You are looking for five perhaps under-the-radar players who can boost the Bucs' roster depth and provide value in 2022. You want them to fit into the roster the Buccaneers currently have, so you don't necessarily need, say, another starting cornerback or number-one receiver. If there's a spot on the depth chart where there's competition, however, that's fair game.
Every year around the league there are countless "snubs" that occupy headlines. You know, the ones that are referred to as criminally undervalued. Well, your task is to find those players to solidify the roster in Tampa Bay. Sure, it would have been simplistic to have not placed any rules, giving you the freedom to choose Aaron Donald, T.J. Watt, Travis Kelce, Ja'Marr Chase, Jalen Ramsey, Myles Garrett, Cooper Kupp, Zack Martin, etc., but what is the fun in that? I am intrigued to find out who you will come up with. So, who will you poach, Scott?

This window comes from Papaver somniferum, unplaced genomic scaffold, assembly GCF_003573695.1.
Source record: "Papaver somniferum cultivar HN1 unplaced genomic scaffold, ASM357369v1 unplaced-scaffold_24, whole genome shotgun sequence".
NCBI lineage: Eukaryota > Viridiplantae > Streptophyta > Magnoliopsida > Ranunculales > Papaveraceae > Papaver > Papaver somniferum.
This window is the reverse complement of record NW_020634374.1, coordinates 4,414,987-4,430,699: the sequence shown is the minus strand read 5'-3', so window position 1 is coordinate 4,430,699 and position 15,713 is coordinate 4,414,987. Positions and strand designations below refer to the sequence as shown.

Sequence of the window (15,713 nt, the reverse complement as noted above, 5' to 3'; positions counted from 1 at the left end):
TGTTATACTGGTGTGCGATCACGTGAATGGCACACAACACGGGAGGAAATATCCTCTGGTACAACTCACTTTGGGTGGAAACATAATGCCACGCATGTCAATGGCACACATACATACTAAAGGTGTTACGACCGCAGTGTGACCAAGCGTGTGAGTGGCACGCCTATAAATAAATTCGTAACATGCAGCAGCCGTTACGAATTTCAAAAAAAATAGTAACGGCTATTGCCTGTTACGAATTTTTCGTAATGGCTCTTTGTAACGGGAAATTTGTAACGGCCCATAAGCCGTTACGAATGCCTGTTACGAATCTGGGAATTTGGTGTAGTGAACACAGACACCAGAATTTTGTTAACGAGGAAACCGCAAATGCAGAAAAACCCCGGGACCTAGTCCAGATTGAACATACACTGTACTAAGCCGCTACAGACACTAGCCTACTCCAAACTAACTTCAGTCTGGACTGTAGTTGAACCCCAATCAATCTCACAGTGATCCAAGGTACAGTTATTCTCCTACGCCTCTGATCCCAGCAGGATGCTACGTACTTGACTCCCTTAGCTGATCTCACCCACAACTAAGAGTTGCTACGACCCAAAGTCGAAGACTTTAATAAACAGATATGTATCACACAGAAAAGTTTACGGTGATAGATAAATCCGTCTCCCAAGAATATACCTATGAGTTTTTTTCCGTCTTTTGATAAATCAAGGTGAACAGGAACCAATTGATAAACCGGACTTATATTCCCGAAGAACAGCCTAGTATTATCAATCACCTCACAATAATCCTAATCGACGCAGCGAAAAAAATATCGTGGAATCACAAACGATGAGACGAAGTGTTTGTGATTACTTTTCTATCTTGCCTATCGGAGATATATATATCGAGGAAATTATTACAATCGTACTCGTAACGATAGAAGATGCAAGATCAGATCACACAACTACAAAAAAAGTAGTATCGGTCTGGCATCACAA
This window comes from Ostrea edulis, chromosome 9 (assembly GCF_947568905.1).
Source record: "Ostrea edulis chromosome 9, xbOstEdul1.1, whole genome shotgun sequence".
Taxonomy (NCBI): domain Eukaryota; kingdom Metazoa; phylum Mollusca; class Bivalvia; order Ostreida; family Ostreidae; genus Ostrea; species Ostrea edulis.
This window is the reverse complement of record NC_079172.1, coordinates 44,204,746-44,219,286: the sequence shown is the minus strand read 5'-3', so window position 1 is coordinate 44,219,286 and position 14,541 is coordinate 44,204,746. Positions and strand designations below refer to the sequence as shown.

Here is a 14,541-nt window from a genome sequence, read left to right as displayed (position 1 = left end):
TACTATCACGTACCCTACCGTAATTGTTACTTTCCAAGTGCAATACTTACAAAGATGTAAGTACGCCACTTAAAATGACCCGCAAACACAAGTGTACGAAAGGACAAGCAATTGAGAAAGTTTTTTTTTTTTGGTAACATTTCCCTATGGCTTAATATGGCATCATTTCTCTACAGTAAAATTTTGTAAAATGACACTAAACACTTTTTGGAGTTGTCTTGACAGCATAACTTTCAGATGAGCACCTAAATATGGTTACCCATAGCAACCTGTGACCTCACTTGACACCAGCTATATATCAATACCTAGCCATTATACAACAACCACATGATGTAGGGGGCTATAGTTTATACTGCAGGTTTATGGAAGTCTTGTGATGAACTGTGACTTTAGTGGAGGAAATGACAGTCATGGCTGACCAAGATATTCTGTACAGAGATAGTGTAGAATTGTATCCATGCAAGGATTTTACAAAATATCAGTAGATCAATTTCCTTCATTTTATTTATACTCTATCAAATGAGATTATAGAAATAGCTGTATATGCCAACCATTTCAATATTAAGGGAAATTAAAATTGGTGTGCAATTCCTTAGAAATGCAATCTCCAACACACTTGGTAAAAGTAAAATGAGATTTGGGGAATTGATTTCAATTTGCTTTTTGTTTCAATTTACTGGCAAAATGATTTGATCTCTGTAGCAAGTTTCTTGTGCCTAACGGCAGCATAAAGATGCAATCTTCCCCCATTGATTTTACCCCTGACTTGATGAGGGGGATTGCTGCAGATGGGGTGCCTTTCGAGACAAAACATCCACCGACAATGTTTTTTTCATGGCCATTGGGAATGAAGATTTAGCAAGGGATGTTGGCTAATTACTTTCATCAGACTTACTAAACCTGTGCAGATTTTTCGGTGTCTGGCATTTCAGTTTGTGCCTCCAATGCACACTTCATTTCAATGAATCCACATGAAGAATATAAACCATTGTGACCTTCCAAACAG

Scott: As Butcher would say, diabolical!
Yes, had you placed no restrictions, this would have been incredibly easy. I can do it in about five seconds. Give me Donald, Watt, Quenton Nelson, George Kittle and Justin Tucker. Boom, done. But I have to admit, your way is more fun. I had to do a little bit of digging, and I focused on building depth, finding some things the Bucs may not already have and creating some insurance at positions with question marks. Here's what I came up with:
5. Eagles TE Dallas Goedert